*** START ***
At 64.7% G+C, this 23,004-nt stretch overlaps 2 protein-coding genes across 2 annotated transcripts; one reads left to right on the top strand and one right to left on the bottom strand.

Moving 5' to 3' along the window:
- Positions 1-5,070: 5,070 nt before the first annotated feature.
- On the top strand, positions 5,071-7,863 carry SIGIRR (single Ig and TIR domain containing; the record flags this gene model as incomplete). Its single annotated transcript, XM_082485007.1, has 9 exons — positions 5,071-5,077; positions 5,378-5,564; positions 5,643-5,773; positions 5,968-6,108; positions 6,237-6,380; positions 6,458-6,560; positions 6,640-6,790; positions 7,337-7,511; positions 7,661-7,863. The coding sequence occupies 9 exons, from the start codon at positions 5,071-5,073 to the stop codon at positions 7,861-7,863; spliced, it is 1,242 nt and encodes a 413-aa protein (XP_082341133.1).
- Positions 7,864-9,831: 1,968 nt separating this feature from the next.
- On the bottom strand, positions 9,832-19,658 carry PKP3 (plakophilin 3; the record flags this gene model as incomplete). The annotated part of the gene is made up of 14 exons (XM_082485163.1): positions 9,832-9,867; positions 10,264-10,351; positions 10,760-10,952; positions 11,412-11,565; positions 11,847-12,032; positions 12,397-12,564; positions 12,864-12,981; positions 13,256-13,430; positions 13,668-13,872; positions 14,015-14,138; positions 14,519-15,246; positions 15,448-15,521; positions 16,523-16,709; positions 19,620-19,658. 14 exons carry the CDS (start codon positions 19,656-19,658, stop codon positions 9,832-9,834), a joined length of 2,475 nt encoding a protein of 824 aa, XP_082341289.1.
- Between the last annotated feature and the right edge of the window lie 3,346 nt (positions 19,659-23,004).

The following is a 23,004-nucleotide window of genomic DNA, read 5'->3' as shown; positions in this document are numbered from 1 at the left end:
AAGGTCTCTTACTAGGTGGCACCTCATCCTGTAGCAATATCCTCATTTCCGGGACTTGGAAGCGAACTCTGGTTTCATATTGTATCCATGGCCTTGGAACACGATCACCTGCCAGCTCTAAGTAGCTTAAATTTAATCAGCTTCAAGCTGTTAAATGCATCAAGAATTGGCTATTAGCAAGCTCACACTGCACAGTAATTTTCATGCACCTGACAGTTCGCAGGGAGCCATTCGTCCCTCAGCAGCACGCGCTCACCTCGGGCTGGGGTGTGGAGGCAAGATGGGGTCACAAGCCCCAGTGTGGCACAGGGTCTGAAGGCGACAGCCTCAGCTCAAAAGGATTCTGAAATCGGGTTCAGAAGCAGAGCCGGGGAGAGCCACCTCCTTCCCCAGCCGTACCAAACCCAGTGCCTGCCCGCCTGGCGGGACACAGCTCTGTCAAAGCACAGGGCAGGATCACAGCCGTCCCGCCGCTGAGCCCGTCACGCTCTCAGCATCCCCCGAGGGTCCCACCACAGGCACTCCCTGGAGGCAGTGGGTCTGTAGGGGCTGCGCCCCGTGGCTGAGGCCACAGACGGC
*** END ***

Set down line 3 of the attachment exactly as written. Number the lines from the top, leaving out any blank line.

- Positions 1-5,070: 5,070 nt before the first annotated feature.